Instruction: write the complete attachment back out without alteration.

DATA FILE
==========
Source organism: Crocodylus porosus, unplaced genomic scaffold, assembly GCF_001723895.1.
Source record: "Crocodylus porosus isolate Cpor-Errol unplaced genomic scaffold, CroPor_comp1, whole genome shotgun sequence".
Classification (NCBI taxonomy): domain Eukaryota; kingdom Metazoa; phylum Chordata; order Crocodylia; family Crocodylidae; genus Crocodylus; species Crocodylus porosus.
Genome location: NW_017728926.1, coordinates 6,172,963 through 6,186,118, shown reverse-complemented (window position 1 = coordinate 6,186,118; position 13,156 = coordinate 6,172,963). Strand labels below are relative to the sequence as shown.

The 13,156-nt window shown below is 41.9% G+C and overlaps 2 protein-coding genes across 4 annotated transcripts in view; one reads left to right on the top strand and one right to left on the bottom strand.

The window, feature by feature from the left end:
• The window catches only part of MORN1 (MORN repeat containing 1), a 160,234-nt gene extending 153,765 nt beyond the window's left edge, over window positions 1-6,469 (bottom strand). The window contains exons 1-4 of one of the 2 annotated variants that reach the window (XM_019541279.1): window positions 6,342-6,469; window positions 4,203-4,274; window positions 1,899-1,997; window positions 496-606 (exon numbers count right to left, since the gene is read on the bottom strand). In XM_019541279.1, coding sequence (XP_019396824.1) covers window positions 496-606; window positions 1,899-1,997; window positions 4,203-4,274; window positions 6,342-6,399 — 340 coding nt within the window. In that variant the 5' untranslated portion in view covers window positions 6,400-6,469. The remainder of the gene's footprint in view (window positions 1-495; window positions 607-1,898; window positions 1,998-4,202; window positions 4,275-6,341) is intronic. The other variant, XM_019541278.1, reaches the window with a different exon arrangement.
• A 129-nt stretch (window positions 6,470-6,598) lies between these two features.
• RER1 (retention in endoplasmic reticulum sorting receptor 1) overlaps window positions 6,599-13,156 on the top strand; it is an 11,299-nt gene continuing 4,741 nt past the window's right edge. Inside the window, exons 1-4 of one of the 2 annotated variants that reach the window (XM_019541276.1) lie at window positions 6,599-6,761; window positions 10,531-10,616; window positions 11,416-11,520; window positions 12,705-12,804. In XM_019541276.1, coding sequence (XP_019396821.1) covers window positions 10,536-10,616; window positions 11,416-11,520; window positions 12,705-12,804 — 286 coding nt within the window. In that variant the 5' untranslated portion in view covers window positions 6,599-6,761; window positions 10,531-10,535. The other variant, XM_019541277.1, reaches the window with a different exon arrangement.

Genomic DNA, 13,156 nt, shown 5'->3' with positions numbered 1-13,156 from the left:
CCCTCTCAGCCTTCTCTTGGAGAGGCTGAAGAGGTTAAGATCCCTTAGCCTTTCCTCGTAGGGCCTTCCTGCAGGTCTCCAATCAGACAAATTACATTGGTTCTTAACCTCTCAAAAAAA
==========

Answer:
Source organism: Crocodylus porosus, unplaced genomic scaffold, assembly GCF_001723895.1.
Source record: "Crocodylus porosus isolate Cpor-Errol unplaced genomic scaffold, CroPor_comp1, whole genome shotgun sequence".
Classification (NCBI taxonomy): domain Eukaryota; kingdom Metazoa; phylum Chordata; order Crocodylia; family Crocodylidae; genus Crocodylus; species Crocodylus porosus.
Genome location: NW_017728926.1, coordinates 6,172,963 through 6,186,118, shown reverse-complemented (window position 1 = coordinate 6,186,118; position 13,156 = coordinate 6,172,963). Strand labels below are relative to the sequence as shown.

The 13,156-nt window shown below is 41.9% G+C and overlaps 2 protein-coding genes across 4 annotated transcripts in view; one reads left to right on the top strand and one right to left on the bottom strand.

The window, feature by feature from the left end:
• The window catches only part of MORN1 (MORN repeat containing 1), a 160,234-nt gene extending 153,765 nt beyond the window's left edge, over window positions 1-6,469 (bottom strand). The window contains exons 1-4 of one of the 2 annotated variants that reach the window (XM_019541279.1): window positions 6,342-6,469; window positions 4,203-4,274; window positions 1,899-1,997; window positions 496-606 (exon numbers count right to left, since the gene is read on the bottom strand). In XM_019541279.1, coding sequence (XP_019396824.1) covers window positions 496-606; window positions 1,899-1,997; window positions 4,203-4,274; window positions 6,342-6,399 — 340 coding nt within the window. In that variant the 5' untranslated portion in view covers window positions 6,400-6,469. The remainder of the gene's footprint in view (window positions 1-495; window positions 607-1,898; window positions 1,998-4,202; window positions 4,275-6,341) is intronic. The other variant, XM_019541278.1, reaches the window with a different exon arrangement.
• A 129-nt stretch (window positions 6,470-6,598) lies between these two features.
• RER1 (retention in endoplasmic reticulum sorting receptor 1) overlaps window positions 6,599-13,156 on the top strand; it is an 11,299-nt gene continuing 4,741 nt past the window's right edge. Inside the window, exons 1-4 of one of the 2 annotated variants that reach the window (XM_019541276.1) lie at window positions 6,599-6,761; window positions 10,531-10,616; window positions 11,416-11,520; window positions 12,705-12,804. In XM_019541276.1, coding sequence (XP_019396821.1) covers window positions 10,536-10,616; window positions 11,416-11,520; window positions 12,705-12,804 — 286 coding nt within the window. In that variant the 5' untranslated portion in view covers window positions 6,599-6,761; window positions 10,531-10,535. The other variant, XM_019541277.1, reaches the window with a different exon arrangement.

Genomic DNA, 13,156 nt, shown 5'->3' with positions numbered 1-13,156 from the left:
CCCTCTCAGCCTTCTCTTGGAGAGGCTGAAGAGGTTAAGATCCCTTAGCCTTTCCTCGTAGGGCCTTCCTGCAGGTCTCCAATCAGACAAATTACATTGGTTCTTAACCTCTCAAAAAAA